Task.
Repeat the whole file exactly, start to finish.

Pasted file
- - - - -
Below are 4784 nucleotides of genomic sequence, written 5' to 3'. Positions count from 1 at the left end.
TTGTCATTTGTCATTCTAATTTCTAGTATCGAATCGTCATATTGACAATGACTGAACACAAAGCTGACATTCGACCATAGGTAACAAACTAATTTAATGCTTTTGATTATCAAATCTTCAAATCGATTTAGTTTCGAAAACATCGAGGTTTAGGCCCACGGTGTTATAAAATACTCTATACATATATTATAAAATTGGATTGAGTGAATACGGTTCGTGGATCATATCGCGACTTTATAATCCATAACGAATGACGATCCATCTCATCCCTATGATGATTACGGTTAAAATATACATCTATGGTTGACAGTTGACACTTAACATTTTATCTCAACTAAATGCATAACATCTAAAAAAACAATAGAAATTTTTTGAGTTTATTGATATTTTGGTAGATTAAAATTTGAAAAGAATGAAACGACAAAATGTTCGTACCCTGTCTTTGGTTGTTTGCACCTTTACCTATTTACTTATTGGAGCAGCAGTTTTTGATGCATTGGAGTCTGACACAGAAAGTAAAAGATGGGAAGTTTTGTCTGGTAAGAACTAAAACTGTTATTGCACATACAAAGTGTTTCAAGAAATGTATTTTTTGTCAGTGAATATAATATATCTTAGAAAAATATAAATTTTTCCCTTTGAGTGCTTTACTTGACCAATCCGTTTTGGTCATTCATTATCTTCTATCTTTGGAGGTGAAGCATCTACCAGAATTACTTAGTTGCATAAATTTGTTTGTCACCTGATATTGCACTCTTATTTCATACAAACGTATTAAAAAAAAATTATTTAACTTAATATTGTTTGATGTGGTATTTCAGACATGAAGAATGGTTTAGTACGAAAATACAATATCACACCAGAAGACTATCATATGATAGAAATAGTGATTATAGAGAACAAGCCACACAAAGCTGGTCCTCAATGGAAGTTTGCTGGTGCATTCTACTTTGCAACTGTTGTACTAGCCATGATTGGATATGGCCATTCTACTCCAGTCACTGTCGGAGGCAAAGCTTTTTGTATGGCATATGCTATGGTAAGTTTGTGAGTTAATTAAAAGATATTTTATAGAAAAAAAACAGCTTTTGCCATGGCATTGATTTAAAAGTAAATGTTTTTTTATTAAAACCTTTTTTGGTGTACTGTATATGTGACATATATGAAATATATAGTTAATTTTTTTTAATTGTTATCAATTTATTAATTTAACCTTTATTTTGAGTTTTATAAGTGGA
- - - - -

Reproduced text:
Below are 4784 nucleotides of genomic sequence, written 5' to 3'. Positions count from 1 at the left end.
TTGTCATTTGTCATTCTAATTTCTAGTATCGAATCGTCATATTGACAATGACTGAACACAAAGCTGACATTCGACCATAGGTAACAAACTAATTTAATGCTTTTGATTATCAAATCTTCAAATCGATTTAGTTTCGAAAACATCGAGGTTTAGGCCCACGGTGTTATAAAATACTCTATACATATATTATAAAATTGGATTGAGTGAATACGGTTCGTGGATCATATCGCGACTTTATAATCCATAACGAATGACGATCCATCTCATCCCTATGATGATTACGGTTAAAATATACATCTATGGTTGACAGTTGACACTTAACATTTTATCTCAACTAAATGCATAACATCTAAAAAAACAATAGAAATTTTTTGAGTTTATTGATATTTTGGTAGATTAAAATTTGAAAAGAATGAAACGACAAAATGTTCGTACCCTGTCTTTGGTTGTTTGCACCTTTACCTATTTACTTATTGGAGCAGCAGTTTTTGATGCATTGGAGTCTGACACAGAAAGTAAAAGATGGGAAGTTTTGTCTGGTAAGAACTAAAACTGTTATTGCACATACAAAGTGTTTCAAGAAATGTATTTTTTGTCAGTGAATATAATATATCTTAGAAAAATATAAATTTTTCCCTTTGAGTGCTTTACTTGACCAATCCGTTTTGGTCATTCATTATCTTCTATCTTTGGAGGTGAAGCATCTACCAGAATTACTTAGTTGCATAAATTTGTTTGTCACCTGATATTGCACTCTTATTTCATACAAACGTATTAAAAAAAAATTATTTAACTTAATATTGTTTGATGTGGTATTTCAGACATGAAGAATGGTTTAGTACGAAAATACAATATCACACCAGAAGACTATCATATGATAGAAATAGTGATTATAGAGAACAAGCCACACAAAGCTGGTCCTCAATGGAAGTTTGCTGGTGCATTCTACTTTGCAACTGTTGTACTAGCCATGATTGGATATGGCCATTCTACTCCAGTCACTGTCGGAGGCAAAGCTTTTTGTATGGCATATGCTATGGTAAGTTTGTGAGTTAATTAAAAGATATTTTATAGAAAAAAAACAGCTTTTGCCATGGCATTGATTTAAAAGTAAATGTTTTTTTATTAAAACCTTTTTTGGTGTACTGTATATGTGACATATATGAAATATATAGTTAATTTTTTTTAATTGTTATCAATTTATTAATTTAACCTTTATTTTGAGTTTTATAAGTGGA